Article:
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Transcript of Preschool Curriculum
Grow on PreSchool The Pre-K Curriculum at Foundations to Grow On is designed to meet the cognitive, emotional, social and physical need of the developing toddler ages 2 to 4. The teachers at Foundations to Grow On introduce themes each month. Through story time, play time, circle time, art and music children learn letters of the alphabet, colors, shapes, numbers, months, seasons and more. The children will develop many skills that will help when he or she enters kindergarten. The goal of Foundations to Grow On is to promote a sense of creativity and self esteem in each child.. Start Here Social Cognitive Learning is demonstrated by knowledge recall and the intellectual skills: comprehending information, organizing ideas, analyzing and synthesizing data, applying knowledge, choosing among alternatives in problem-solving and evaluating ideas or actions. ...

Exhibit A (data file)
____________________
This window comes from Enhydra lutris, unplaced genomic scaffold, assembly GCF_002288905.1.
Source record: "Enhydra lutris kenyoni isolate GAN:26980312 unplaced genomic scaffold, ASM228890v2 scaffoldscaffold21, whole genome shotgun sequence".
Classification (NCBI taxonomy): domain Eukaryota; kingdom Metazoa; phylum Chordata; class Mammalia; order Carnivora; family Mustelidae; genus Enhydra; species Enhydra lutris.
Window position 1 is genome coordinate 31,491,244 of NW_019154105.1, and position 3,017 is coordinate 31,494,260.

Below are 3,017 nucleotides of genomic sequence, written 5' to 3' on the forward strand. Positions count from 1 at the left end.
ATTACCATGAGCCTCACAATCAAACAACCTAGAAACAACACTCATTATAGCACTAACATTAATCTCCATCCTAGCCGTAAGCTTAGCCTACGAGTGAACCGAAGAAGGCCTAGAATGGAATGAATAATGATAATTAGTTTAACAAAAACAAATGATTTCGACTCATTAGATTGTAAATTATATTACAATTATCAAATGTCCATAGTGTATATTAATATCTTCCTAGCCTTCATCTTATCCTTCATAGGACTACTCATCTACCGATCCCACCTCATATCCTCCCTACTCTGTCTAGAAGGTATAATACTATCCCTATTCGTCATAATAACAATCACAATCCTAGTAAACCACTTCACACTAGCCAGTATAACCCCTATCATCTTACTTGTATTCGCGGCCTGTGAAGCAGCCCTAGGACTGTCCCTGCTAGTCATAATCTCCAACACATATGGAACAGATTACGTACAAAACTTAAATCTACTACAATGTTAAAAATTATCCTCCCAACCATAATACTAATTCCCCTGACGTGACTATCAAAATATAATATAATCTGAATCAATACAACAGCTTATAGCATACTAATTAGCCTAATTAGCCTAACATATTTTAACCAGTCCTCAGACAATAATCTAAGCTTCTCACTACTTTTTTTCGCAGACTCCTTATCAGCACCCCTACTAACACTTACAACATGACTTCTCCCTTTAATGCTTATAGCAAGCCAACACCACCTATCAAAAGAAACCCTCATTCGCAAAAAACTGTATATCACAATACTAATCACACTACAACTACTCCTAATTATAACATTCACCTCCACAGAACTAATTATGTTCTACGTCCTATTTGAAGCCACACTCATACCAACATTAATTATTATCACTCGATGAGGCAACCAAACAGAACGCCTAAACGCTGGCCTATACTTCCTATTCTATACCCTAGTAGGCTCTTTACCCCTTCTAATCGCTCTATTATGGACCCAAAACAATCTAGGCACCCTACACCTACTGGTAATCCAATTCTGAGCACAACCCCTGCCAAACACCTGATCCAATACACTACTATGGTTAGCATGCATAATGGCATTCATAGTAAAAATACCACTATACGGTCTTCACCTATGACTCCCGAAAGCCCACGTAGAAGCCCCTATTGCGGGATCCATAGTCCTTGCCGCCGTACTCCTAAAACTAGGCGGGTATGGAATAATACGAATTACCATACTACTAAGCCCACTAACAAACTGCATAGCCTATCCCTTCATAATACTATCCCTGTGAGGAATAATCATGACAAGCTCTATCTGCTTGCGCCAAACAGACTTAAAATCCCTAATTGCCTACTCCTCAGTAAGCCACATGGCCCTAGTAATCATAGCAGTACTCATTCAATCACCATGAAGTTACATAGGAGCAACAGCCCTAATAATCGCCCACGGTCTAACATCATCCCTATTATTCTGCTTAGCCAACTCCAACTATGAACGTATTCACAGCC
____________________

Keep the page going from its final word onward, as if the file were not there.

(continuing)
Cognitive learning activities:
•Toddlers are able to follow simple instructions. Take the time to give your child instructions to follow each day. Say things like, "give me the ball", or "pick up the sock". Try giving 2 instructions, such as "bring the ball over here, and put it in your diaper bag".
•Role playing activities in a dramatic play area. For example, through playing house, grocery store, or any activity where children take roles, children can learn about counting and mental and symbolic representations of objects. Singing songs that include number concepts. Jan Z. Olsen, OTR, creator of “Get Set for School”, (a Pre-K curriculum based on playful learning techniques) suggests simple songs and finger plays in order to build a cognitive sense of number quantities in a very personal way. Providing a variety of puzzles and blocks. Children can learn to classify, sort, and construct as well as explore relationships of objects in terms of small, big, and bigger.